Nevada City woman finds comfort in raising funds for Walk
Earlier this year we asked Walk participants to share with us why they raise funds for Walk to End Alzheimer’s®. In her own words, Crystal Payne, a resident of Nevada City, California, shares her story of her mother who had younger-onset dementia. Crystal found that by raising funds to help others, she was also helping to heal her own broken heart.
Not normal aging
At the age of 55, my mom, Barbara Ann, was exhibiting some frustrations with work. She just seemed so mad at the world. Things we’re moving so quickly for her. She felt like she couldn’t keep up because the environment favored a younger population. She wanted so badly to retire and to enjoy life like she always had with her family and friends.
She loved to be at the beach and to feel the sunshine on her face, listening to music, and dancing with those of us she loved the most. She had already started to withdraw from some social situations and was missing some social cues. Her emotions even fell flat. It was all just so strange and completely out of character for her.
Noticing the signs
In 2011 my mom was able to retire early. To celebrate the occasion, my sister, Aunt, and I took her on a Caribbean cruise. We made so many sweet memories on this trip of a lifetime, but it was clear something was wrong with my mom.
Everything about her was changing from her personality, daily behaviors, and even her diet. At the time, I was scared and frustrated because we just had no idea what was happening, especially when her short-term memories began fading.
A note from the Alzheimer’s Association®
Memory loss that disrupts daily life may be a symptom of dementia. One of the most common signs of Alzheimer’s disease, especially in the early stage, is forgetting recently learned information.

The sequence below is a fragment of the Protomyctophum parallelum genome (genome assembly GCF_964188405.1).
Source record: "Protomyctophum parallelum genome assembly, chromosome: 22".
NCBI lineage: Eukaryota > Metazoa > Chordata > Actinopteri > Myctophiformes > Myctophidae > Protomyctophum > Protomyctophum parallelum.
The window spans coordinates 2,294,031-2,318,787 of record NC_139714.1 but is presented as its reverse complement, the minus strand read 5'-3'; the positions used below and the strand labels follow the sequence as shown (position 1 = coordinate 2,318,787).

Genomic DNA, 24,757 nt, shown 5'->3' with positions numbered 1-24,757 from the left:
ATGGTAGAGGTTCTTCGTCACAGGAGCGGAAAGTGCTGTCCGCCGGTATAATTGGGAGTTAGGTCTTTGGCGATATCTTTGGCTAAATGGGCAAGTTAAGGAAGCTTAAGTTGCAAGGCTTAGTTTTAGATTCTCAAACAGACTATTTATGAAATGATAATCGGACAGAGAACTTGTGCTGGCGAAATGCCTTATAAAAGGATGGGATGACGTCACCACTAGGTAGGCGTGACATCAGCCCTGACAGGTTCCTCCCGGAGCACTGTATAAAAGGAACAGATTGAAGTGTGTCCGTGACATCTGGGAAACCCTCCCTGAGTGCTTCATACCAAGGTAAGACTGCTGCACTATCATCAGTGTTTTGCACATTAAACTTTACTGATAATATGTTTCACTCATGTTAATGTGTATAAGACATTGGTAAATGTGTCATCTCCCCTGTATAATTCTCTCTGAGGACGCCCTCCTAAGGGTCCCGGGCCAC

While this is not a complete list, Barbara Ann was showing some of the early warning signs of dementia:
- Difficulty following a conversation
- Losing things or putting things in unusual places
- Withdrawing from social activities
- Changes in mood or personality
If you notice one or more signs in yourself or another person, it can be difficult to know what to do. It’s natural to feel uncertain or nervous about discussing these changes with others. However, these are significant health concerns that should be evaluated by a doctor, and it’s important to take action to figure out what’s going on. See all 10 Early Signs and Symptoms of Alzheimer’s at alz.org/10signs.
Caring for Mom
It was gut wrenching to watch my beautiful Mom lose herself and her independence so slowly. All she ever really wanted was for us to know she loved us and now all I really wanted was for her to know I loved her. We tried so hard to protect her independence for as long as possible, but it finally got to the point where it was no longer safe for her to live alone.
For years it felt like one crisis after the next. Sadly, after an incident in 2020 she was taken to the emergency room. Eventually she was transferred to a rehab center closer to my sister, who became my mom’s number one caretaker. This was already a hard time for all of us, but COVID-19 made it even harder to connect with her, in so many ways.